Life Comes in Waves

Water is a funny thing.


In the heat of the desert, water is a life-giving need. It's the cool touch of the pool when the summer sun is overhead. When the rains come, it nourishes the grass, trees, and plants--in turn giving life to creation. But water is also dangerous. Too hot, it boils and burns. Too cold, it freezes and destroys. The very thing that gives life, in an instant could take it away.

When I was a boy, I enjoyed swimming. The summer days spent by the pool or up at my parent's lake cottage in Michigan. Beating the heat was easy; dive in and let the water overtake you. I have had my fair share of water excursions, including swimming in a stranded pontoon boat from the middle of Lake Wilson. 


Recently, however, I have grown fond of water less and less. In the summer of 2016, I attended a retreat up in the Wisconsin Dells area with students of my youth group. At a waterpark wave pool, I began a GoPro video detailing a goofy character who hunted sharks but could not swim. While the waves were 'off' I swam towards the deep end of the pool hoping to grab a tube before the waves began. I had not gone very far when the buzzer indicating the waves would commence, rang, and I was immediately hit by one in the face. As I came up for air, a patron of the park kicked me in the head. It was an accident of course, but I was once again under water. I swam to the top, seeking air. When I broke the surface, a wave struck me. Back underwater I tried to reach the surface again and again. Each time, my timing was off, and the waves pelted me.


I soon realized I would be unable to make it back to the shallow end if I did not get a breath of air and some respite from the water's attack. With one final push, lungs on fire, I bounced off the pool floor and up out of the water. I grabbed wildly to a man's leg and part of his tube, gasping for air. He turned around to yell at me I am sure, but when he saw the desperation on my face asked, "Are you okay?"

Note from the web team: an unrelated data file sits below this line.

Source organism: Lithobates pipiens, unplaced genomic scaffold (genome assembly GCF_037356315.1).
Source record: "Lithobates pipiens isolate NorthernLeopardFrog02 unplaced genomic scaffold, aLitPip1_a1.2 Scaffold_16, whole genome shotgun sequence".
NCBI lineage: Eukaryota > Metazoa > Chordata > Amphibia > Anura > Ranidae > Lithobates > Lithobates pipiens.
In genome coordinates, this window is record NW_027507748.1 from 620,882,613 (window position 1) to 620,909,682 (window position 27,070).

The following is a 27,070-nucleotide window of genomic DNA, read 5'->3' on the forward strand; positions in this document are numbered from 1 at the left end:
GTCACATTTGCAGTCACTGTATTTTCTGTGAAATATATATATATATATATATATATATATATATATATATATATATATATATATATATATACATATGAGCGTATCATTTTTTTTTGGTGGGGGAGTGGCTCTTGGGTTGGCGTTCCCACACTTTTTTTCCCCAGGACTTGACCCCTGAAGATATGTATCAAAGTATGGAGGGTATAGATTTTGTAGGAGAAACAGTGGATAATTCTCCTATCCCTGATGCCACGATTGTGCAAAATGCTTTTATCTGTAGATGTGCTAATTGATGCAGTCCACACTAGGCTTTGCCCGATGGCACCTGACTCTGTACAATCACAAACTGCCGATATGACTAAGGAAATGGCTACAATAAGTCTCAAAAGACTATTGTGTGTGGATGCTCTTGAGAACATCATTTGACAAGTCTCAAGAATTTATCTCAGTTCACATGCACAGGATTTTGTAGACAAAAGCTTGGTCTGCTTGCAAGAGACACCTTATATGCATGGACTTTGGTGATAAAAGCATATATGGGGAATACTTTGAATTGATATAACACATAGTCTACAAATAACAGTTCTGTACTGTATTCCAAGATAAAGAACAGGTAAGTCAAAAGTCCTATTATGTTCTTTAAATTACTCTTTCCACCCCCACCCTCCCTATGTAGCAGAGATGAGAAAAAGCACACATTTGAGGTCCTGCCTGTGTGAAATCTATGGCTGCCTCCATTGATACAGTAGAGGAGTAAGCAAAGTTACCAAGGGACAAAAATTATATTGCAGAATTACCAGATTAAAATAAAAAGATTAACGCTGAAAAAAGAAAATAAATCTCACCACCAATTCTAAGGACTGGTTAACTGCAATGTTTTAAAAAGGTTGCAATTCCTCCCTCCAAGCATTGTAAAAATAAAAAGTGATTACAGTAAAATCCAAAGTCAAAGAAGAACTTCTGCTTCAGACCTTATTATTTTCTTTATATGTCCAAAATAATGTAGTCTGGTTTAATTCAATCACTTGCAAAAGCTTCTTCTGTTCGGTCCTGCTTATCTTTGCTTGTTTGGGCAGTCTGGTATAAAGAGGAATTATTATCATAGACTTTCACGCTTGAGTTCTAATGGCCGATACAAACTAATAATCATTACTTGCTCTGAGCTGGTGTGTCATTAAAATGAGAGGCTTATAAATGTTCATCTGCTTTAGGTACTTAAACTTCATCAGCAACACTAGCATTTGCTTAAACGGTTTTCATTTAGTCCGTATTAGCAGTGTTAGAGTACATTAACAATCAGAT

"I'm not okay." 


That was all I could muster from my mentally and physically exhausted body. The man grabbed an empty tube nearby and gave it to me. A friend who had been in the pool with me noticed and came over to me helping me back to shallow waters. 


Finally able to touch the ground below, I could feel my body losing all adrenaline it had pumped into me to stay alive. There was a relief, sure, but oddly enough, I laughed about almost dying in a stupid waterpark wave pool. The GoPro video I had started was still running, strapped around my wrist. 


8 minutes and 11 seconds.


The complete journey of ridiculous adventurer to wave pool victim only took 8 minutes and 11 seconds. I've watched it a few times since that day. With each viewing, I cringe a little less. And though I am not afraid of water, I respect it a whole lot more. I am cautious a whole lot more. 


Sometimes life throws junk at us, one wave at a time. It can be overwhelming and exhausting, but we cannot give up. We must persevere.

 

And if necessary, avoid wave pools. 


------- Want to watch the video?  Click the link below:

Nick vs. The Big Kahuna

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